My performance, video, and sculpture use tactile and embodied aesthetics to communicate about disability and grief. As a society governed by the virtual, we are out of touch with touch. We are out of touch with care—desensitized. My practice questions histories of scientific research, the medical model of disability, control, and the complex ethics of genetics and experimentation. A surreal sense of time and disembodiment shapes my work through repetition, haptics, and sound. An oscillation of the subject/object relationship reflects and unsettles our understanding of nature.
The unceasing work of self-advocacy led me to performance. The disabled body subverts expectations about how a body should look, perform, and produce. My practice allows me to reclaim my time, my body, my power. My practice seeks to liberate the disabled body from normalized marginalization and oppression—sometimes just by showing up even if I can’t open the door.
While at Headlands
Touch has been at the center of my making practice and research. Does touch allow for a more primal and complex mind-body connection than vision alone, fostering deeper understanding and empathy with the other? Can I communicate with plant life through touch? I am eager to delve into these questions during and post the social isolation of COVID-19. We were already starved for touch and connection in our contemporary digital landscape, but what does/will it mean to touch in an era of highly infectious and dangerous diseases?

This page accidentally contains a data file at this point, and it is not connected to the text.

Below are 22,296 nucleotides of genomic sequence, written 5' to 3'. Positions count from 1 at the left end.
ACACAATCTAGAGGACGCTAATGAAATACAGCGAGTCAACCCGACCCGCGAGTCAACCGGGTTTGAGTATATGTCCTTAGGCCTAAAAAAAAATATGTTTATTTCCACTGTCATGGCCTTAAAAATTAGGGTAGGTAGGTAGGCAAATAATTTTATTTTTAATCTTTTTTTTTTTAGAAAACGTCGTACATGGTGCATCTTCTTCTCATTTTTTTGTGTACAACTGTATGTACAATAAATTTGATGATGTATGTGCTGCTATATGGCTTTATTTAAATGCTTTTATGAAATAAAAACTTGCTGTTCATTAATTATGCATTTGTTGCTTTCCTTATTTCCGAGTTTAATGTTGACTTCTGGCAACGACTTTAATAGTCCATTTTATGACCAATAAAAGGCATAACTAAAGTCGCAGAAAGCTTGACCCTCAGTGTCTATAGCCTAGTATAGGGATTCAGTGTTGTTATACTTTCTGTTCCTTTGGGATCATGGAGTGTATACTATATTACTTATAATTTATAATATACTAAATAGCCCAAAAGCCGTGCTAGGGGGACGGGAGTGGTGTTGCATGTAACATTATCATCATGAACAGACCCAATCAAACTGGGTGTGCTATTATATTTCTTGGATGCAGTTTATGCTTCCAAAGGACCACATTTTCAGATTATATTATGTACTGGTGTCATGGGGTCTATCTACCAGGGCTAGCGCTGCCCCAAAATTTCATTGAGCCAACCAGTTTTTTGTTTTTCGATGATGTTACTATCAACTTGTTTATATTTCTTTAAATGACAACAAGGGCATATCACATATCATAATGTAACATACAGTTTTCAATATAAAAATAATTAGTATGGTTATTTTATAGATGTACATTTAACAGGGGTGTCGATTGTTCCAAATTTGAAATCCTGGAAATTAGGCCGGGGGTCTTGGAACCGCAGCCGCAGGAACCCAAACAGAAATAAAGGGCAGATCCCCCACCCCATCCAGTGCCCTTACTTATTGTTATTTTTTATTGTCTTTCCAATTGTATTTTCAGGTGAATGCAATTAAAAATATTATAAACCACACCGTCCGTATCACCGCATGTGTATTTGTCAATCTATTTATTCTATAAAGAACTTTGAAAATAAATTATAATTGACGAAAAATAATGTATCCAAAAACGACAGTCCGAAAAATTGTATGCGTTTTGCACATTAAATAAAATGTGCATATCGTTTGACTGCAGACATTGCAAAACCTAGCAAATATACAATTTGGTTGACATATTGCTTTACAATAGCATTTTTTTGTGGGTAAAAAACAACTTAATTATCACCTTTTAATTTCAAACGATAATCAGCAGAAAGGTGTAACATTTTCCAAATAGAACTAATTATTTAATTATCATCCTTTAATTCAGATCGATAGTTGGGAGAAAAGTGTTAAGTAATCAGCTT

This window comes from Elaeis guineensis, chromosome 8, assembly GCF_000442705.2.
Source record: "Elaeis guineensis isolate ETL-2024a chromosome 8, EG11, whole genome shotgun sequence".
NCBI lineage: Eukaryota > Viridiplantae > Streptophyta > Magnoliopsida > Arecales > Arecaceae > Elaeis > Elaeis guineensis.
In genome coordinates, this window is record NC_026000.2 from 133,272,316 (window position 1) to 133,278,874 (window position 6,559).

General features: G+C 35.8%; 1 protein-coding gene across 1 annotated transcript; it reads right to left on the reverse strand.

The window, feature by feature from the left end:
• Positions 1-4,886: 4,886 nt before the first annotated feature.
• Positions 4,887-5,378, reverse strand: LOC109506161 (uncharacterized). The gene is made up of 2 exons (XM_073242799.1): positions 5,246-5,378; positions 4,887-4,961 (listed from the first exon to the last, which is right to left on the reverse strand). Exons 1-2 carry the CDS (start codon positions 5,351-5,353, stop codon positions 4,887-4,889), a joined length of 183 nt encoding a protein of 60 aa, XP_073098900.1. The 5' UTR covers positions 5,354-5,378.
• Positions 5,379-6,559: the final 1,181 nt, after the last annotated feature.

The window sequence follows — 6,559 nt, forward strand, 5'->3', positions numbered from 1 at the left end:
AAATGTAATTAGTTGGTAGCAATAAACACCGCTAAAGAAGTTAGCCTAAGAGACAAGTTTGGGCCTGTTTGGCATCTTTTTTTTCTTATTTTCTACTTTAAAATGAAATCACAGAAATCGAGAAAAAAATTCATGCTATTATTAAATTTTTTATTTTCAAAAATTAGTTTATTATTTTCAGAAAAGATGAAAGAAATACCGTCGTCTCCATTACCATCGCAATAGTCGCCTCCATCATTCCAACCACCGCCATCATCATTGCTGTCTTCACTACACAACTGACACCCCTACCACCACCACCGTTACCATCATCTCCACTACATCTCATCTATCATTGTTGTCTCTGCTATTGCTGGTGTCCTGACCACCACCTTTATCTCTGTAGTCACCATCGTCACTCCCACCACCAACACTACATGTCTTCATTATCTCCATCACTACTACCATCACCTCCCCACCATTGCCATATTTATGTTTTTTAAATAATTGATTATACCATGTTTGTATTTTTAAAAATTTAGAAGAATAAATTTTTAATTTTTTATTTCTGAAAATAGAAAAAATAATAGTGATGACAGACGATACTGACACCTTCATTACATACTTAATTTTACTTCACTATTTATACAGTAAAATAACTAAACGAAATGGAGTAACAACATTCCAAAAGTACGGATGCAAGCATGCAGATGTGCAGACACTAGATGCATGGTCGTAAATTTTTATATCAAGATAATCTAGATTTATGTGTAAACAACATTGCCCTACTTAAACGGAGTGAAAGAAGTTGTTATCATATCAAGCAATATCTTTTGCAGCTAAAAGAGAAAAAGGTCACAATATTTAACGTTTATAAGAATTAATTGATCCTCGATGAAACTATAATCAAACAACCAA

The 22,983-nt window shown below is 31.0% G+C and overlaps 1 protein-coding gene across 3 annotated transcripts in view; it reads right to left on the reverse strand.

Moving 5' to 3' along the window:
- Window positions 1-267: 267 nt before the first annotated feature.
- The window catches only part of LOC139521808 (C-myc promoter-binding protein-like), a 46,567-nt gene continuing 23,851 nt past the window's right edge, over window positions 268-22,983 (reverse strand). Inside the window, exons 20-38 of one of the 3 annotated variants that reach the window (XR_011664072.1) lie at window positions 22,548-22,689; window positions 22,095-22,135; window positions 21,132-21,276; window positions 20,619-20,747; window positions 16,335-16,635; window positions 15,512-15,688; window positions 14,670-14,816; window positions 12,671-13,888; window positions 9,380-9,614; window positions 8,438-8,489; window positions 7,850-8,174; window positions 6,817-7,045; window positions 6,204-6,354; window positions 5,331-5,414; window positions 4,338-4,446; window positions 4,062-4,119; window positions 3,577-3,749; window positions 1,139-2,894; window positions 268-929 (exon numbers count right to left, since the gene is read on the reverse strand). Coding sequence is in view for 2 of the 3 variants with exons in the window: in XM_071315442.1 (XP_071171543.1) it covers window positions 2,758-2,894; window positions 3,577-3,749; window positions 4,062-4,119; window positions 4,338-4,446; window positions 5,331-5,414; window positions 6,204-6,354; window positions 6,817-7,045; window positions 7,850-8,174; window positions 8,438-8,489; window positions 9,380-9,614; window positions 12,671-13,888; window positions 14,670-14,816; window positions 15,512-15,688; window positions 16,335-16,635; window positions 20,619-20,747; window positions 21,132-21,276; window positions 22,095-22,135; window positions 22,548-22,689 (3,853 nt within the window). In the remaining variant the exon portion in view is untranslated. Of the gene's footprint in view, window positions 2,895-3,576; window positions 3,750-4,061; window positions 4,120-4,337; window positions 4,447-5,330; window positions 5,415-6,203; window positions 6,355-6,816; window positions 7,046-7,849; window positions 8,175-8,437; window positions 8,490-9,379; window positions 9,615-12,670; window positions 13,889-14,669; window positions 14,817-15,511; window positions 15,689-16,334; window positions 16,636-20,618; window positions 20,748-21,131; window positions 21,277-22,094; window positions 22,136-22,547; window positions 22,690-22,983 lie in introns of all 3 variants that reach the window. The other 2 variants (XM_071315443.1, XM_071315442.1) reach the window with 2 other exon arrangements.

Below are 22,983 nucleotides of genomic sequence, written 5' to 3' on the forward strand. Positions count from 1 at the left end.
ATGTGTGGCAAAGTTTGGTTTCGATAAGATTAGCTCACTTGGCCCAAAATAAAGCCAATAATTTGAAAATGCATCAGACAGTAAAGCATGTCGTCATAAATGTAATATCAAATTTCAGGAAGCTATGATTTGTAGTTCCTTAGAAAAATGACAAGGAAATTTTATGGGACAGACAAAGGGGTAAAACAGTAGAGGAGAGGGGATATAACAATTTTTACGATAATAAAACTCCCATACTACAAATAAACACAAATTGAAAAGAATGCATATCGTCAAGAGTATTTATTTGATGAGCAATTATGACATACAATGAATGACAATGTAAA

How can we find comfort and care in extreme isolation through the digital? What can we learn from disability practices such as self-advocacy, interdependence, and collective care? I hope to find ways to bring visibility to the disabled experience. I plan to investigate the relationship between man-made/maintained nature and the disabled body. What is natural/unnatural? What bodies are included/excluded?
Banner image: Jillian Crochet, Grieving Organism, 2018; Velvet, sand, fur; dimensions variable; © Jillian Crochet
Selected Video Work
Jillian Crochet, It’s ok, 2019; Video; 3 min 11 sec; © Jillian Crochet
Jillian Crochet, Does this feel normal?, 2018; Video; 59 sec; © Jillian Crochet
Jillian Crochet, Primordial Preservation (detail), 2019; Video by Jeff Enlow, sound by Jillian Crochet; © Jillian Crochet